Doremus said the church could house about 200 people in the twofloors of its education facility, and offers individual rooms forfamilies for privacy. The church has plenty of kitchen power,showers and restrooms, he said.

“We’re ready – we’ve done it before and we’ll do it again,”Doremus said.

Macedonia Baptist Pastor Garland Boyd said his church is makingthe same preparations. The church can accommodate about 200 people,he said, and still has plenty of supplies – like cots and freezersfull of ice – left over from Katrina. Macedonia also has a doublekitchen and shower facilities.

The churches are also recruiting volunteers from their owncongregations to assist the American Red Cross personnel. FaithPresbyterian member Danny Crozier, whose place of worship can housearound 175 people, said volunteers from other churches around thecounty would also pitch in.

“We have other churches in the community that can’t serve asfacilities because of they don’t have enough space or are locatedfar from town,” he said. “They are volunteering to assist otherchurches that have shelters.”

While New Orleans residents are making preparations to migratenorth early next week, local residents are stocking up on suppliesto carry them through in case of power outage – particularlygas.

Brookhaven’s service stations were swamped with activity around5 p.m. Wednesday as people gassed up their vehicles and filled up5-gallon jugs to run generators. Many remembered the post-HurricaneKatrina power outages that made gas unavailable for days in2005.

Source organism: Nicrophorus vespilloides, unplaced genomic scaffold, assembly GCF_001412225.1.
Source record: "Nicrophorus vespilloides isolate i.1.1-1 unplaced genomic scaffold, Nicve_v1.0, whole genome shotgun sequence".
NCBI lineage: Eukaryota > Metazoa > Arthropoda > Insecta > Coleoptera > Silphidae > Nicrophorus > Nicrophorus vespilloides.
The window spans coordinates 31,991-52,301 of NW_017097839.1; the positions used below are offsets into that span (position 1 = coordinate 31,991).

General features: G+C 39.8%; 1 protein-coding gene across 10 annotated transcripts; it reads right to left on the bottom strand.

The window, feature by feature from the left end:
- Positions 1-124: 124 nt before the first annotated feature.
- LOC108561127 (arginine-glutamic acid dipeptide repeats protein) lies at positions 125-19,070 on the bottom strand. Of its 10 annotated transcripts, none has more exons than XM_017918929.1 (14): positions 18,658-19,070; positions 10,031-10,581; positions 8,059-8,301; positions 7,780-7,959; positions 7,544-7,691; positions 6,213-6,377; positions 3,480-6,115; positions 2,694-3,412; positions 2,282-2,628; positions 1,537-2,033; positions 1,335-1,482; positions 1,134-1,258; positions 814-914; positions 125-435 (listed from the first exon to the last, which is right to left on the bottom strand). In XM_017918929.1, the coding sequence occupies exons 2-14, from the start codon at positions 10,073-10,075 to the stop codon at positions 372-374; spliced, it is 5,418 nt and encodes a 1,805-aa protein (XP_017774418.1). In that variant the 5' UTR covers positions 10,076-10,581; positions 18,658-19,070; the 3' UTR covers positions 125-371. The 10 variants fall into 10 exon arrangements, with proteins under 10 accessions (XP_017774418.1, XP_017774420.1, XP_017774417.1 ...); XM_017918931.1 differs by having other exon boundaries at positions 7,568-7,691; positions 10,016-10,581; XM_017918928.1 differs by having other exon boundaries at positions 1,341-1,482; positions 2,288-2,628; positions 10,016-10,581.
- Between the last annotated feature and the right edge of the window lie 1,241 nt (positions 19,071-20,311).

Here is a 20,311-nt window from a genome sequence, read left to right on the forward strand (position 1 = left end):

“At the time, I worked at the hospital and had trouble gettingback and forth to work,” said Dena Baye as she filled up herChevrolet pickup. “That’s a challenge I don’t want to go throughagain.”

Meadville’s Phyllis Whittington filled up her vehicle, two5-gallon jugs and most of a third jug before the pump stopped at$100 and refused to divulge any further fuel. She said she wouldreturn later to fill up more jugs for her home’s generator.

“After Katrina, we didn’t have electricity, we didn’t have agenerator – anything,” Whittington said.

Some of the pump’s patrons were making financial preparationsinstead of disaster preparations. As the price of gas jumpedWednesday on fears that Tropical Storm Gustav would temporarilyclose down the oil drilling operations in the Gulf of Mexico, somepeople were not worried about supply, but saving money.

“I just wanted to make sure I had plenty of gas before it wentup anymore,” said David A. Williams. “What is it – $3.57 today? Itkeeps going up.”

As far as economics are concerned, Brumfield said Tropical StormGustav – if it makes landfall – could be both a blessing and acurse.

“When a large influx of people comes to our area, we see anincrease in local revenue as people stay in our hotels and eat atour restaurants,” he said. “But it’s bittersweet – if Gustav makeslandfall and brings weather similar to that brought by Katrina,many local businesses will go through numerous days without cashflow. A day or two of slow sales is one thing, but to miss anentire week after several slow months is another issue.”

In the event of a weeklong power outage, Brumfield said recoverywould begin when power is restored and people head out to buy theitems they’ve been missing.